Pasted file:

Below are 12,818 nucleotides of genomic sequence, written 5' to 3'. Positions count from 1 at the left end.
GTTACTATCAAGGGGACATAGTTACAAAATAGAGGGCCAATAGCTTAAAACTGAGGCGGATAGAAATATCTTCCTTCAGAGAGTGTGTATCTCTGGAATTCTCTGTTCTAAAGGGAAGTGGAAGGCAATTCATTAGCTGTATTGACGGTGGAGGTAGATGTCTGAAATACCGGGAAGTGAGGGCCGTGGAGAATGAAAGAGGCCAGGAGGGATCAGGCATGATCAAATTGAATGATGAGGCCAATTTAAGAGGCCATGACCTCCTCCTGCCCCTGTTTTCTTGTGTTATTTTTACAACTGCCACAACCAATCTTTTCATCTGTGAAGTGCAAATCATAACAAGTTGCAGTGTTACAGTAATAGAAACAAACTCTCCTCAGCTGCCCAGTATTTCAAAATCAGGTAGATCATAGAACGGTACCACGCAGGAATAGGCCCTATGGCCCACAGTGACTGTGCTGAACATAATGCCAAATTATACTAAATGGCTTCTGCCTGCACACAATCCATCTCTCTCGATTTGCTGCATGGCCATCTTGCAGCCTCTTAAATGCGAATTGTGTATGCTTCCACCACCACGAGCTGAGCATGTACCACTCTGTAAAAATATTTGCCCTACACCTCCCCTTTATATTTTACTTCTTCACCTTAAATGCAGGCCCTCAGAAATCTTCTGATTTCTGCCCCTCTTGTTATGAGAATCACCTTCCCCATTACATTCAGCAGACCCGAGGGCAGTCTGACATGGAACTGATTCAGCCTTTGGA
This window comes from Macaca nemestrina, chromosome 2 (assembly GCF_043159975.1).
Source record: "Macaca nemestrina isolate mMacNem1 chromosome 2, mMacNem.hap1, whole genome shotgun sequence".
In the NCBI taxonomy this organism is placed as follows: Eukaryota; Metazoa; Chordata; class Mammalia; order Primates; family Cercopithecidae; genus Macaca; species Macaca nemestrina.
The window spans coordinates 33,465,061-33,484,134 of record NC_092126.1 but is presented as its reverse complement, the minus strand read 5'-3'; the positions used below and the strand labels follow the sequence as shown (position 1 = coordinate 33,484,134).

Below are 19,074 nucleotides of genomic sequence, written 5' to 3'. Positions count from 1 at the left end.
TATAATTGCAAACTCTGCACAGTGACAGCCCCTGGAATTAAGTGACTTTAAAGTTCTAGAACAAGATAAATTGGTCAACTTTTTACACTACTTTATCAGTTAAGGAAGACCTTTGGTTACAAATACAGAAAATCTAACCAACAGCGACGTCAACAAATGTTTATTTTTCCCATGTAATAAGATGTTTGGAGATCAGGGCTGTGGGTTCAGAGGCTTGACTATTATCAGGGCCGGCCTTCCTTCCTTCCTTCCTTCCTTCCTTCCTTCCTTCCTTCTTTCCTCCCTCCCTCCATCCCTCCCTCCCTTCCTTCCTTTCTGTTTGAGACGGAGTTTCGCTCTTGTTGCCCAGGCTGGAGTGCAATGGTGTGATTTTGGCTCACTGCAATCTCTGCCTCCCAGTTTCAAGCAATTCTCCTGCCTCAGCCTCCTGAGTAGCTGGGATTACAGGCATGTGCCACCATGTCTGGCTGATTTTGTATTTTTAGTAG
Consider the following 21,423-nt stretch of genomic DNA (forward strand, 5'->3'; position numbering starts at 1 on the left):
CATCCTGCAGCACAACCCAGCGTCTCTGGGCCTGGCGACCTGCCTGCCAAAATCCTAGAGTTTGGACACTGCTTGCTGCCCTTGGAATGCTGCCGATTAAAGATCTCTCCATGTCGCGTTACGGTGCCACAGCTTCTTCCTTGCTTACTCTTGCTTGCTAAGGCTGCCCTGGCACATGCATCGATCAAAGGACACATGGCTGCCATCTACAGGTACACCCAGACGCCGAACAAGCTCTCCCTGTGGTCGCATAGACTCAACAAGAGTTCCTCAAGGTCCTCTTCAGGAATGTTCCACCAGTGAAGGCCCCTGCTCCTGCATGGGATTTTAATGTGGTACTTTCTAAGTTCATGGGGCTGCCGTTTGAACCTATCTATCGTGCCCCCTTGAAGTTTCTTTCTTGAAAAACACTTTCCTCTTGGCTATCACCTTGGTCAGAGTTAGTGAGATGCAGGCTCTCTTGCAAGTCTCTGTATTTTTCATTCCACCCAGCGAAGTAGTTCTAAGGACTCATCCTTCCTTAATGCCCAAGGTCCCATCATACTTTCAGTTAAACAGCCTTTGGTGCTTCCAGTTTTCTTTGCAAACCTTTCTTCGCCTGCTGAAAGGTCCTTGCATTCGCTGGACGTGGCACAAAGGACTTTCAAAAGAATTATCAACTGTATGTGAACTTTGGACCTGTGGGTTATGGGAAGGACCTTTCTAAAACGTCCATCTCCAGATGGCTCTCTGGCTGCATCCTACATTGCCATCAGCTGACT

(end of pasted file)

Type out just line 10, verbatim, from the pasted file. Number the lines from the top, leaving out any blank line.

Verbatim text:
CATCCTGCAGCACAACCCAGCGTCTCTGGGCCTGGCGACCTGCCTGCCAAAATCCTAGAGTTTGGACACTGCTTGCTGCCCTTGGAATGCTGCCGATTAAAGATCTCTCCATGTCGCGTTACGGTGCCACAGCTTCTTCCTTGCTTACTCTTGCTTGCTAAGGCTGCCCTGGCACATGCATCGATCAAAGGACACATGGCTGCCATCTACAGGTACACCCAGACGCCGAACAAGCTCTCCCTGTGGTCGCATAGACTCAACAAGAGTTCCTCAAGGTCCTCTTCAGGAATGTTCCACCAGTGAAGGCCCCTGCTCCTGCATGGGATTTTAATGTGGTACTTTCTAAGTTCATGGGGCTGCCGTTTGAACCTATCTATCGTGCCCCCTTGAAGTTTCTTTCTTGAAAAACACTTTCCTCTTGGCTATCACCTTGGTCAGAGTTAGTGAGATGCAGGCTCTCTTGCAAGTCTCTGTATTTTTCATTCCACCCAGCGAAGTAGTTCTAAGGACTCATCCTTCCTTAATGCCCAAGGTCCCATCATACTTTCAGTTAAACAGCCTTTGGTGCTTCCAGTTTTCTTTGCAAACCTTTCTTCGCCTGCTGAAAGGTCCTTGCATTCGCTGGACGTGGCACAAAGGACTTTCAAAAGAATTATCAACTGTATGTGAACTTTGGACCTGTGGGTTATGGGAAGGACCTTTCTAAAACGTCCATCTCCAGATGGCTCTCTGGCTGCATCCTACATTGCCATCAGCTGACT